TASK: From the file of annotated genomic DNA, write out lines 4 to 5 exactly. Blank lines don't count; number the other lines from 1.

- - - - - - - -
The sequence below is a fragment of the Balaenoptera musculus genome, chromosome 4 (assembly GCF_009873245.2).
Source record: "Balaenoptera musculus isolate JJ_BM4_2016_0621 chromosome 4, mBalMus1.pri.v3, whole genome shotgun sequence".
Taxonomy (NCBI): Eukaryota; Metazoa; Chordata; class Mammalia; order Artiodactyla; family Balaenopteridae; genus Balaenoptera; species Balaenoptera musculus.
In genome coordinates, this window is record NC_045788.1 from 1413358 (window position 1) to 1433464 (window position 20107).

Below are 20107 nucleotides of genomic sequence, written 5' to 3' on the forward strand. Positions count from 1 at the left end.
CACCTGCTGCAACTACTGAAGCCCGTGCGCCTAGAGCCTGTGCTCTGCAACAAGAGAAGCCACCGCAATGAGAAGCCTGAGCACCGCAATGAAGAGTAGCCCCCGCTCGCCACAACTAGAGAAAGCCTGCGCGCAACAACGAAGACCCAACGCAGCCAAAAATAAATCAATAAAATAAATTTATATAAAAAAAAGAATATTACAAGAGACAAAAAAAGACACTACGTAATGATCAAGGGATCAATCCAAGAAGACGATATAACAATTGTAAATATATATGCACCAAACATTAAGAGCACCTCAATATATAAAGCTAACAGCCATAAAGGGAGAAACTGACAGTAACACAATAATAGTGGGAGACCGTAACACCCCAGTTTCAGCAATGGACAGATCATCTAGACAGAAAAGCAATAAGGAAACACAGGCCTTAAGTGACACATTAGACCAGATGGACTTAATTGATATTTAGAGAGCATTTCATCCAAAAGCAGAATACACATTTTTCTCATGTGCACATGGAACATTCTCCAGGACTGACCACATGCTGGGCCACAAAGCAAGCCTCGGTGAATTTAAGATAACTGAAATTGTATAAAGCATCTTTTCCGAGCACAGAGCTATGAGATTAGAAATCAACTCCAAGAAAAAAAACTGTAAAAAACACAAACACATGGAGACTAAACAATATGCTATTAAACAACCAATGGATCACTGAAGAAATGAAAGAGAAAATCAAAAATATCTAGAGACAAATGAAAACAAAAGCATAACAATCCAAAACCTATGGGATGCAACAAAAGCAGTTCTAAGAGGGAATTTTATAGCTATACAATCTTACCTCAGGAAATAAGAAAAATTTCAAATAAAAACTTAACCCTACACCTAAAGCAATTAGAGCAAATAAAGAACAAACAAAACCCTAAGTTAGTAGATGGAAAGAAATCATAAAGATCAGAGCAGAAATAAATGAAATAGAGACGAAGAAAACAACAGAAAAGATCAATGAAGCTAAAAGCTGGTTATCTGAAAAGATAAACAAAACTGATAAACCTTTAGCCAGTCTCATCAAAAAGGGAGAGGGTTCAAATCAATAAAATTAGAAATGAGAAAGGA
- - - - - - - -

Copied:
In genome coordinates, this window is record NC_045788.1 from 1413358 (window position 1) to 1433464 (window position 20107).

Below are 20107 nucleotides of genomic sequence, written 5' to 3' on the forward strand. Positions count from 1 at the left end.